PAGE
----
Can I make my ex take down that nasty blog post? | City counsel
The truth can hurt your Google reputation, says Chicago attorney Ken Levinson
A (batshit-crazy) woman I used to date wrote a blog post regarding the events of a sort-of date we had. In it she uses my full name. (Meanwhile, she pens the blog under a pseudonym.) That post is one of the first entries that comes up in a Google search of my name. What are my rights in this situation if she refuses to take down the post?
The truth about the First Amendment is that the truth can hurt. Truth is often the best defense to allegations of defamation, false statements that harm or lower a person’s reputation. So if your ex’s statements are accurate, your Google problem will persist. Most blog hosts do have terms of service prohibiting certain topics—usually limited to hate speech, death threats, crude content (such as graphic photos of a gunshot victim) or confidential info (like credit-card numbers). But it may be worth contacting the host to see if it will take down the post. If the statements aren’t true (as your mom sure hopes they aren’t), you have a better chance at stopping her. Specifically, Illinois’s Slander and Libel Act lets you sue someone who falsely accuses you of “fornication or adultery.” Also, the statements don’t have to be facts to be considered defamatory—some opinions are covered as well. A U.S. Supreme Court case, Milkovich v. Lorain Journal Co., held that a statement is only a constitutionally protected opinion if it can’t reasonably be “interpreted as stating actual facts.” She can’t just throw “in my opinion” before a statement and claim it’s protected free speech.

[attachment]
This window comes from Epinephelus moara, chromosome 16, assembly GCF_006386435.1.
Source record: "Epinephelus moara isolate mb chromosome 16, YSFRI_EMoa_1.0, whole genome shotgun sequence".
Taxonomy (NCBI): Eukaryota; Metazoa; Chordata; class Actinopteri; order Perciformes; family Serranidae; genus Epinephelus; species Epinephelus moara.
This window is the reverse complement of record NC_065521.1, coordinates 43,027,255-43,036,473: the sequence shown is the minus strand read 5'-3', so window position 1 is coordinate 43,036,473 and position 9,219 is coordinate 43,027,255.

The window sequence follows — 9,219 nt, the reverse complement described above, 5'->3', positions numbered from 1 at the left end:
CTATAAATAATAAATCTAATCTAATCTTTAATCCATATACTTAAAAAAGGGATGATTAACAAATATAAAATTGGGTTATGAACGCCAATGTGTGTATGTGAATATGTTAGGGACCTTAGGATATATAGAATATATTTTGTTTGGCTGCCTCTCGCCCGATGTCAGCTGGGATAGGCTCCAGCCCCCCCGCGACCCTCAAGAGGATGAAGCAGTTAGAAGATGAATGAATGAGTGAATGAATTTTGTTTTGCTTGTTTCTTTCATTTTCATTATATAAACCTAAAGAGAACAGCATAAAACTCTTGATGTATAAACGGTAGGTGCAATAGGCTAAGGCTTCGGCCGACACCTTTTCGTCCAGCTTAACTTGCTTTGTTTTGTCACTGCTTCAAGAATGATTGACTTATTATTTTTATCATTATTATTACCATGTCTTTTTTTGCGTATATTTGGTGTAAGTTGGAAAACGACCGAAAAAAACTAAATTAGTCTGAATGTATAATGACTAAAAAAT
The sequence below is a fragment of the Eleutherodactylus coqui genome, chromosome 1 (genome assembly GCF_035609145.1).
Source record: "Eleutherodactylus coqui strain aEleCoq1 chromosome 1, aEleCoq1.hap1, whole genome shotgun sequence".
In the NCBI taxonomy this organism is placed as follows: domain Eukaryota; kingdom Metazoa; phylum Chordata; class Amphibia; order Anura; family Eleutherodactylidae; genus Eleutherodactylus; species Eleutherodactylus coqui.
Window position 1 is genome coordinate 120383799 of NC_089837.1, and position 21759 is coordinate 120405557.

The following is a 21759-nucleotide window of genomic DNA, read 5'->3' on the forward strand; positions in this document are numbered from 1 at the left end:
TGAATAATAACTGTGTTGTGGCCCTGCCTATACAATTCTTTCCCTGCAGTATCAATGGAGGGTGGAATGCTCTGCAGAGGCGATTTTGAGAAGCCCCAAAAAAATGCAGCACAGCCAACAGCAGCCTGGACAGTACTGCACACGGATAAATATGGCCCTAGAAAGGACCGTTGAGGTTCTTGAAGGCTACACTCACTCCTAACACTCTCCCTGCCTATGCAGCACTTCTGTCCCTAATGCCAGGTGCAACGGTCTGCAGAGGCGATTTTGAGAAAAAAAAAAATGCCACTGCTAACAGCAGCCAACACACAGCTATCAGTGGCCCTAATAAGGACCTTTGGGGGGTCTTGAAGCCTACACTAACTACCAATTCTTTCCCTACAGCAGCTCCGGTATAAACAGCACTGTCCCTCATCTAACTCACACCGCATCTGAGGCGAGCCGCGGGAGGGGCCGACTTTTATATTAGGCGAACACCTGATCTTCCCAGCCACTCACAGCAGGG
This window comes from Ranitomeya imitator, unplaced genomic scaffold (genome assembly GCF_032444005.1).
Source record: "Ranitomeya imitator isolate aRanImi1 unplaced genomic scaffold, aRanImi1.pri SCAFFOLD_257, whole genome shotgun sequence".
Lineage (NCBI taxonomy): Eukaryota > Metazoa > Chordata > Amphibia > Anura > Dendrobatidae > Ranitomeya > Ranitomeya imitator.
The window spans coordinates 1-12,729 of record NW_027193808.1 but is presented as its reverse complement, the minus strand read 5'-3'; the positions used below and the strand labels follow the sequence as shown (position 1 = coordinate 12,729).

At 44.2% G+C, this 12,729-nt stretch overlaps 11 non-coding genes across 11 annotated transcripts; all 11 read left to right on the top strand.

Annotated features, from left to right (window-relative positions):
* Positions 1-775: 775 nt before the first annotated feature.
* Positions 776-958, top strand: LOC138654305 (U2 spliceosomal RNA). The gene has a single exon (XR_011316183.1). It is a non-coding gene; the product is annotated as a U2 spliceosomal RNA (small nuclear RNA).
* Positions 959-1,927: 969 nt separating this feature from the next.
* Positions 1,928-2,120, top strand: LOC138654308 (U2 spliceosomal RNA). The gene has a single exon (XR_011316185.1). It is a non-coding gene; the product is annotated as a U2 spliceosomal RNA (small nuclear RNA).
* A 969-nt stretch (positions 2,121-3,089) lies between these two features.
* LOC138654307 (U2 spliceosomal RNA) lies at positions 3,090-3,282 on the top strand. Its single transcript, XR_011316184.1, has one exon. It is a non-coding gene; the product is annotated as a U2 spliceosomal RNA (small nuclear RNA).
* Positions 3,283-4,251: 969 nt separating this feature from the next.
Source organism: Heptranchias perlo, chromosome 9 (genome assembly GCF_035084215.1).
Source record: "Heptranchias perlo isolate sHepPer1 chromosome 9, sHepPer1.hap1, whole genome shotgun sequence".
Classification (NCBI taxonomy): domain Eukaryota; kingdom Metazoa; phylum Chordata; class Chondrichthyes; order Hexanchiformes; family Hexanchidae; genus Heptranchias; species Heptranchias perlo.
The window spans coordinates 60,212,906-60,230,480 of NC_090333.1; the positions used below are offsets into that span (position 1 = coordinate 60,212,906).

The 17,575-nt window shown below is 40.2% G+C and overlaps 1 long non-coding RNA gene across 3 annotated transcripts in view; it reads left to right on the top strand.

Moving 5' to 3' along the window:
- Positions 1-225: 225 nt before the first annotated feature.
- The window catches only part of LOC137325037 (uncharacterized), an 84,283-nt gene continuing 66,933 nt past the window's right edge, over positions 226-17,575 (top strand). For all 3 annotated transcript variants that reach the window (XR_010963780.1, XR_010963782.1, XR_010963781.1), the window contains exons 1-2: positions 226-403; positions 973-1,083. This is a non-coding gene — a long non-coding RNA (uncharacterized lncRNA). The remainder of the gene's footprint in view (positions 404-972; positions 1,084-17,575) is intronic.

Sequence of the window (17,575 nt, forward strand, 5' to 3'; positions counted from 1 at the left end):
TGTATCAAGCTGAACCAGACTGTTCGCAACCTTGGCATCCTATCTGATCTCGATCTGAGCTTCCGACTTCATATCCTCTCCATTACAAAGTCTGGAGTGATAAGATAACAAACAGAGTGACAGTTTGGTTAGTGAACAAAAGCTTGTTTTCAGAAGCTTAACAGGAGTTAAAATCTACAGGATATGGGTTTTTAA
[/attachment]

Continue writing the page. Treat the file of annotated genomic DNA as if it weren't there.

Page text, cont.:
Ken Levinson is a trial lawyer at the Chicago firm Joseph, Lichtenstein & Levinson. Send your legal queries to email@example.com.